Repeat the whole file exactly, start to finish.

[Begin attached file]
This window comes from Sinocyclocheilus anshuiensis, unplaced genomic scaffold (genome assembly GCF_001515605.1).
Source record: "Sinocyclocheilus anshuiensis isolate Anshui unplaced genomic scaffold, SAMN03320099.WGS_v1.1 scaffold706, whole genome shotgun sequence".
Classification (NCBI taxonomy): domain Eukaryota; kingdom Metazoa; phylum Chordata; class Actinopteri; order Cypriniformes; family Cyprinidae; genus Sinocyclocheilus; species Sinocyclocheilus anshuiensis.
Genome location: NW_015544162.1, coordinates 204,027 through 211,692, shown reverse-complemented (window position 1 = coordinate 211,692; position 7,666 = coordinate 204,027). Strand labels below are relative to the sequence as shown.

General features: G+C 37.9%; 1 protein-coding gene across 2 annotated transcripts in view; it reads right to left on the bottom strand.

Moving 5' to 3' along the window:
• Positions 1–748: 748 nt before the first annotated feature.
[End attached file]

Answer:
This window comes from Sinocyclocheilus anshuiensis, unplaced genomic scaffold (genome assembly GCF_001515605.1).
Source record: "Sinocyclocheilus anshuiensis isolate Anshui unplaced genomic scaffold, SAMN03320099.WGS_v1.1 scaffold706, whole genome shotgun sequence".
Classification (NCBI taxonomy): domain Eukaryota; kingdom Metazoa; phylum Chordata; class Actinopteri; order Cypriniformes; family Cyprinidae; genus Sinocyclocheilus; species Sinocyclocheilus anshuiensis.
Genome location: NW_015544162.1, coordinates 204,027 through 211,692, shown reverse-complemented (window position 1 = coordinate 211,692; position 7,666 = coordinate 204,027). Strand labels below are relative to the sequence as shown.

General features: G+C 37.9%; 1 protein-coding gene across 2 annotated transcripts in view; it reads right to left on the bottom strand.

Moving 5' to 3' along the window:
• Positions 1–748: 748 nt before the first annotated feature.